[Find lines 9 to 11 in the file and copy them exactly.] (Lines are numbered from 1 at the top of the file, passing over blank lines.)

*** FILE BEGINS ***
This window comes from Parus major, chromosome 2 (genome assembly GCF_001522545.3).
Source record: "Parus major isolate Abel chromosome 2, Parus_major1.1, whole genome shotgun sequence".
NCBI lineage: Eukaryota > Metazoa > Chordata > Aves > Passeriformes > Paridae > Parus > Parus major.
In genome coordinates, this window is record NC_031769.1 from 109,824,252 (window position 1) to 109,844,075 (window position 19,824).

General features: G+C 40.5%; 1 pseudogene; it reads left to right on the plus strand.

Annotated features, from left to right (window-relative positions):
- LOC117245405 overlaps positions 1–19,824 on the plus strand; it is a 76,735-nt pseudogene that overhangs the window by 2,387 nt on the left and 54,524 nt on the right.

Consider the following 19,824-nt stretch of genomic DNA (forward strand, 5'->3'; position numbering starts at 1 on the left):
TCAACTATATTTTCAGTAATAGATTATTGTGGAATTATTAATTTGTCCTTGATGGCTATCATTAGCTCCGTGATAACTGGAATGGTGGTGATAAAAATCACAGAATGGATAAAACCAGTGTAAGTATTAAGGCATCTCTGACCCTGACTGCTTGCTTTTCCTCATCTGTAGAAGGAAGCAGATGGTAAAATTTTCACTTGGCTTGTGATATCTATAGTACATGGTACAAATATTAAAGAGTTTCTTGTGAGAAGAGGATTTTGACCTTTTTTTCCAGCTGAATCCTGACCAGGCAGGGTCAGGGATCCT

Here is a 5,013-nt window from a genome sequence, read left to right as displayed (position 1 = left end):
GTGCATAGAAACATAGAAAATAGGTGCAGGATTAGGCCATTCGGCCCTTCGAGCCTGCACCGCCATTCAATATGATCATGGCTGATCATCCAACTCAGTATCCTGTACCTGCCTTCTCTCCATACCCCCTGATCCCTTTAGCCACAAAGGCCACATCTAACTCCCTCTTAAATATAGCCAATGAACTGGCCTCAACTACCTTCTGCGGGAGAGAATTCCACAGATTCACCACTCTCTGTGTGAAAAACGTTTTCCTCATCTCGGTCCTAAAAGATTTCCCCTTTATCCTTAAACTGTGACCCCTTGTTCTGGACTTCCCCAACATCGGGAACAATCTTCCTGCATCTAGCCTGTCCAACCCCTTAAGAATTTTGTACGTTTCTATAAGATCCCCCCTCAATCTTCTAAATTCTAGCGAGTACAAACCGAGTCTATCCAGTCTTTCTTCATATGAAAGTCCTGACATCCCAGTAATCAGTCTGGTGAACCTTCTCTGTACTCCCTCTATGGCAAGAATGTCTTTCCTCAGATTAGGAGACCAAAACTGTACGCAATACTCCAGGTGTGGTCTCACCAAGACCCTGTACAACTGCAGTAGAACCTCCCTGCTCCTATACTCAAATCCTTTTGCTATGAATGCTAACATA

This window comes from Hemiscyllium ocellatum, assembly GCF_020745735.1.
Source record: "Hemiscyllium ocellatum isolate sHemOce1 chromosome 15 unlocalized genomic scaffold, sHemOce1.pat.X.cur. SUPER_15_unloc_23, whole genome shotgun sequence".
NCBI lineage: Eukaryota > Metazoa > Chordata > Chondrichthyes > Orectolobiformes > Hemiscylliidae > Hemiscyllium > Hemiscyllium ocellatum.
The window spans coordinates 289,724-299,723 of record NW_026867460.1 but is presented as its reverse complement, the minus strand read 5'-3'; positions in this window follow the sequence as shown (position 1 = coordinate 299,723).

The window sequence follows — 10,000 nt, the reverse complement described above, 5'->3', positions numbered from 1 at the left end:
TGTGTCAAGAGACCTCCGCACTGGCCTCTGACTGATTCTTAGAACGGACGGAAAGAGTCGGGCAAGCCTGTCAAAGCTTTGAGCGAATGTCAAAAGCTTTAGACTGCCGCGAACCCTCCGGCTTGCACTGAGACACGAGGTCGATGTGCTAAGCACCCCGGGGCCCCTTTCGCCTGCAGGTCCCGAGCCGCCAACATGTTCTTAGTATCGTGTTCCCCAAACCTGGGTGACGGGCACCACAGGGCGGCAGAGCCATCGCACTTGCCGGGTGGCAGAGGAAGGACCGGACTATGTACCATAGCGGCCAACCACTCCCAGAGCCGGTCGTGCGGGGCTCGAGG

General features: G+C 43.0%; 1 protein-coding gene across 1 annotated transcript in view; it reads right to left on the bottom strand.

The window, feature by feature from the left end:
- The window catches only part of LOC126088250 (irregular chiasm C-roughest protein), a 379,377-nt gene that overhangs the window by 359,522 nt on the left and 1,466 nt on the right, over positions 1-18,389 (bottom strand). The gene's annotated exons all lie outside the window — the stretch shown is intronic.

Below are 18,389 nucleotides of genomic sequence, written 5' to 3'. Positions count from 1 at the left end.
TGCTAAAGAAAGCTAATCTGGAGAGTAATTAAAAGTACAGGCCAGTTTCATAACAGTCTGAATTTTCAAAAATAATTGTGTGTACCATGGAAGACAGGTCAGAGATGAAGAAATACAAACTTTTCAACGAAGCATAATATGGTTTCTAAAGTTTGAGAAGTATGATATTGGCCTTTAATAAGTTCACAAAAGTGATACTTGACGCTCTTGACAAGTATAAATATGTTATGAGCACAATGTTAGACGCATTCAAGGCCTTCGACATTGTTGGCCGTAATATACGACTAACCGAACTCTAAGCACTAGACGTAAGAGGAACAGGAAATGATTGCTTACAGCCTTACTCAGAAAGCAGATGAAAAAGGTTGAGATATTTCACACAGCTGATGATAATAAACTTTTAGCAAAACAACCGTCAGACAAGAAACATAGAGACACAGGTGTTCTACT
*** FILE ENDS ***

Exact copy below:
TCAACTATATTTTCAGTAATAGATTATTGTGGAATTATTAATTTGTCCTTGATGGCTATCATTAGCTCCGTGATAACTGGAATGGTGGTGATAAAAATCACAGAATGGATAAAACCAGTGTAAGTATTAAGGCATCTCTGACCCTGACTGCTTGCTTTTCCTCATCTGTAGAAGGAAGCAGATGGTAAAATTTTCACTTGGCTTGTGATATCTATAGTACATGGTACAAATATTAAAGAGTTTCTTGTGAGAAGAGGATTTTGACCTTTTTTTCCAGCTGAATCCTGACCAGGCAGGGTCAGGGATCCT

Here is a 5,013-nt window from a genome sequence, read left to right as displayed (position 1 = left end):
GTGCATAGAAACATAGAAAATAGGTGCAGGATTAGGCCATTCGGCCCTTCGAGCCTGCACCGCCATTCAATATGATCATGGCTGATCATCCAACTCAGTATCCTGTACCTGCCTTCTCTCCATACCCCCTGATCCCTTTAGCCACAAAGGCCACATCTAACTCCCTCTTAAATATAGCCAATGAACTGGCCTCAACTACCTTCTGCGGGAGAGAATTCCACAGATTCACCACTCTCTGTGTGAAAAACGTTTTCCTCATCTCGGTCCTAAAAGATTTCCCCTTTATCCTTAAACTGTGACCCCTTGTTCTGGACTTCCCCAACATCGGGAACAATCTTCCTGCATCTAGCCTGTCCAACCCCTTAAGAATTTTGTACGTTTCTATAAGATCCCCCCTCAATCTTCTAAATTCTAGCGAGTACAAACCGAGTCTATCCAGTCTTTCTTCATATGAAAGTCCTGACATCCCAGTAATCAGTCTGGTGAACCTTCTCTGTACTCCCTCTATGGCAAGAATGTCTTTCCTCAGATTAGGAGACCAAAACTGTACGCAATACTCCAGGTGTGGTCTCACCAAGACCCTGTACAACTGCAGTAGAACCTCCCTGCTCCTATACTCAAATCCTTTTGCTATGAATGCTAACATA